Soil characterization via methods of functional data analysis

Gilliland, Andrew John (2017) Soil characterization via methods of functional data analysis. MSc(R) thesis, University of Glasgow.

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Soil is a fundamental natural resource which is relied upon globally for its vital ecological and economic functions. It is important for many reasons including the production of food, support of wildlife and in supporting the mitigation of global warming. With an increasing world population, tremendous pressure is placed on the world’s natural resources. In order to keep up with the agricultural needs of a growing global population, soil management and monitoring practices need to be put in place. However, the standard procedures for monitoring soil quality are prohibitively expensive and slow, with an additional hazard to the environment through use of harmful chemicals. Thus, there has been a widespread interest into the use of diffuse reflectance spectroscopy for the prediction of physical and chemical properties in the soil. This method of recording soil data is cost-effective, rapid, requires minimal sample preparation and does not involve the use of hazardous chemicals. Currently, multivariate analyses such as partial least squares regression are routinely used to predict a wide range of soil properties from spectral data obtained from a mid- and near-infrared diffuse reflectance spectroscopy of soil samples. Whilst this method has been shown to successfully predict a multitude of soil quantities, methods of functional data analysis provide an alternate way of studying continuous data, recognising that it is sometimes more natural, and often fruitful, to view a collection of data points as observed realisations of random functions. In this thesis, the main focus is to compare standard multivariate techniques of analysing soil spectra to methods of functional data analysis. Chapter 1 provides an introduction to the importance of soil monitoring, mid-infrared spectroscopy, a description of the data and the objectives of the thesis. Following this, Chapter 2 demonstrates the performances of principal component analysis, linear discriminant analysis and support vector machines in investigating the variability of the soil spectra across the mid-infrared range. These multivariate methods are assessed on their ability to distinguish differences between groups of spectra based on various grouping variables. In Chapter 3, functional data analysis is introduced and methods of functional principal component analysis and functional hypothesis testing are implemented. Functional principal component analysis is applied to identify regions of the spectra which contain the principal modes of variation which could be pertinent to explaining differences between samples of different land-uses or sampling sites. Functional hypothesis tests are used to directly test for differences between groups of spectra and pointwise permutation F-tests are used to locate regions of the spectra where these group differences are prominent. Chapter 4 introduces functional linear regression as an alternative to the industry standard of partial least squares regression for relating the spectra to the physical wet chemistry properties of the soil. In this chapter, it is of interest to identify physical soil properties which can be successfully predicted by functional and partial least squares regression; and what the achievable performances of these predictions are. Comparisons between the two approaches are made and the advantages of each approach are considered. Finally, Chapter 5 provides a summary of the work presented and discusses the limitations and remaining challenges for the use of functional data analysis for the characterization of soil.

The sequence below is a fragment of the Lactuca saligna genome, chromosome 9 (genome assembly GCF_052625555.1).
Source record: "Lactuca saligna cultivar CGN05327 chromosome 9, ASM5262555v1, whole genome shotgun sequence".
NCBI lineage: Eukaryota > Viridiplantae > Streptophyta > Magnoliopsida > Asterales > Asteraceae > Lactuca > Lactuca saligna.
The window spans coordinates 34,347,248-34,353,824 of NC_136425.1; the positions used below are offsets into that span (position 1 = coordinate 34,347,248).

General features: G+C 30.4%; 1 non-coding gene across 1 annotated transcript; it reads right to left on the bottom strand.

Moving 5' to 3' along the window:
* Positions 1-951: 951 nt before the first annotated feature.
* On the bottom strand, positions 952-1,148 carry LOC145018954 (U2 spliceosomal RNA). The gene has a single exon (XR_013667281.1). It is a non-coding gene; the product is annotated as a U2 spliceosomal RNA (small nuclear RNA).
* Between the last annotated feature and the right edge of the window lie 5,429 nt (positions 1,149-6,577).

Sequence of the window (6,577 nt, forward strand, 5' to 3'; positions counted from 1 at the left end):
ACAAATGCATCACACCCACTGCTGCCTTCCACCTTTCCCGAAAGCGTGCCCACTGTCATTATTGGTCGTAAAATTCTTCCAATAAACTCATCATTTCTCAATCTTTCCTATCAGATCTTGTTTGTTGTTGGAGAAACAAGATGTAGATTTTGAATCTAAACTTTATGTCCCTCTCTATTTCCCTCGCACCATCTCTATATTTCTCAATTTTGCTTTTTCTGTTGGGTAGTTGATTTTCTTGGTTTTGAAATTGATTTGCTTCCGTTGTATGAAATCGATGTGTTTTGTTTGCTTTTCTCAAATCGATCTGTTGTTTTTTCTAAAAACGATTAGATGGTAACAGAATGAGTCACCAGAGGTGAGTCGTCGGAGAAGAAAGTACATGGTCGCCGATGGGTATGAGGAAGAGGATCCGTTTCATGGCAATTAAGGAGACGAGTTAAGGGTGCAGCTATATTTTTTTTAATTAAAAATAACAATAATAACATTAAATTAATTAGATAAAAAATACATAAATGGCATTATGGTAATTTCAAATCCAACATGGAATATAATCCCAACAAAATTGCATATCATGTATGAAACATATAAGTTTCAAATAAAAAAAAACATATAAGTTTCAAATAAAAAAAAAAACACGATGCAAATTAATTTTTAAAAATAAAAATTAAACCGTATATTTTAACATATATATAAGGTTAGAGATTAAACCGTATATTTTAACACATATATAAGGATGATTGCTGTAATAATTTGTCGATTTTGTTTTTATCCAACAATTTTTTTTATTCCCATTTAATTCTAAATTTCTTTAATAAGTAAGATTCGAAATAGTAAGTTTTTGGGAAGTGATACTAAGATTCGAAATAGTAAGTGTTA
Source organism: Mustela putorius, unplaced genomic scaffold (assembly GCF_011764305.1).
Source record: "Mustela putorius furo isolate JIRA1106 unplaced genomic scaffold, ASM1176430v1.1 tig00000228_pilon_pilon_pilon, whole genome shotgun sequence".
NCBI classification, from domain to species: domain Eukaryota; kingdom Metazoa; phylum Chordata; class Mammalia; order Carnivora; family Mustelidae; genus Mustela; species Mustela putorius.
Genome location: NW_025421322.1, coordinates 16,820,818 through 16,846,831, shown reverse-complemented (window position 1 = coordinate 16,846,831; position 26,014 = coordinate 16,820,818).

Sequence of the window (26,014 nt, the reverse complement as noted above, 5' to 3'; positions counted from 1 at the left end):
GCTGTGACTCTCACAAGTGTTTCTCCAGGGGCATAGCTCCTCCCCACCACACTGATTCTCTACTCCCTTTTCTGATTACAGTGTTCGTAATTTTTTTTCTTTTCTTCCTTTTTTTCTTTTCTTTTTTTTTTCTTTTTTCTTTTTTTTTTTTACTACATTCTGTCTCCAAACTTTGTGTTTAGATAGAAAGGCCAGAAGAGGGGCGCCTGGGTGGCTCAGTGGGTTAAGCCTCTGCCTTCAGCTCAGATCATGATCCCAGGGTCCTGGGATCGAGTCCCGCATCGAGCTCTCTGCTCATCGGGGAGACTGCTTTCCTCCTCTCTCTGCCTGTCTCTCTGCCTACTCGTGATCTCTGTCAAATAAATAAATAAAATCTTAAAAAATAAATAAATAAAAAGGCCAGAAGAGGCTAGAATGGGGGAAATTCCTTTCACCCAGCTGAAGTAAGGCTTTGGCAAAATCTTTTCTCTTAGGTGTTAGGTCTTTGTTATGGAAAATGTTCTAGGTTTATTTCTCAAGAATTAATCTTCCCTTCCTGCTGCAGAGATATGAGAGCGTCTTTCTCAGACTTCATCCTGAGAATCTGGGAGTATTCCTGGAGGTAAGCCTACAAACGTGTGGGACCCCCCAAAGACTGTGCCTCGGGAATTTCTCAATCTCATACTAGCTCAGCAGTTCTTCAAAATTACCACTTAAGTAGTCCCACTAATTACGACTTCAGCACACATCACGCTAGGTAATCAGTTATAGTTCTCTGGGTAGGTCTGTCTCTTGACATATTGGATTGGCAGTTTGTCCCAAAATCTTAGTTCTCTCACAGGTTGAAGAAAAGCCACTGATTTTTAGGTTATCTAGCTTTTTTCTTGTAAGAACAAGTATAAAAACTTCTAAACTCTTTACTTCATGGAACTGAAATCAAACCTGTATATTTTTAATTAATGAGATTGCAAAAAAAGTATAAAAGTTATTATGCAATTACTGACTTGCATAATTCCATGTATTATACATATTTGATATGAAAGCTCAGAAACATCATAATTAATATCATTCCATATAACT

Item Type: Thesis (MSc(R))
Qualification Level: Masters
Keywords: Soil characterization, functional data analysis, FDA, MIR spectroscopy, functional regression, functional principal components analysis.
Subjects: H Social Sciences > HA Statistics
Colleges/Schools: College of Science and Engineering > School of Mathematics and Statistics > Statistics
Supervisor's Name: Scott, Professor Marian and Miller, Dr. Claire
Date of Award: 2017
Depositing User: Mr Andrew Gilliland
Unique ID: glathesis:2017-8267
Copyright: Copyright of this thesis is held by the author.
Date Deposited: 12 Jun 2017 14:17
Last Modified: 18 Jul 2017 12:49

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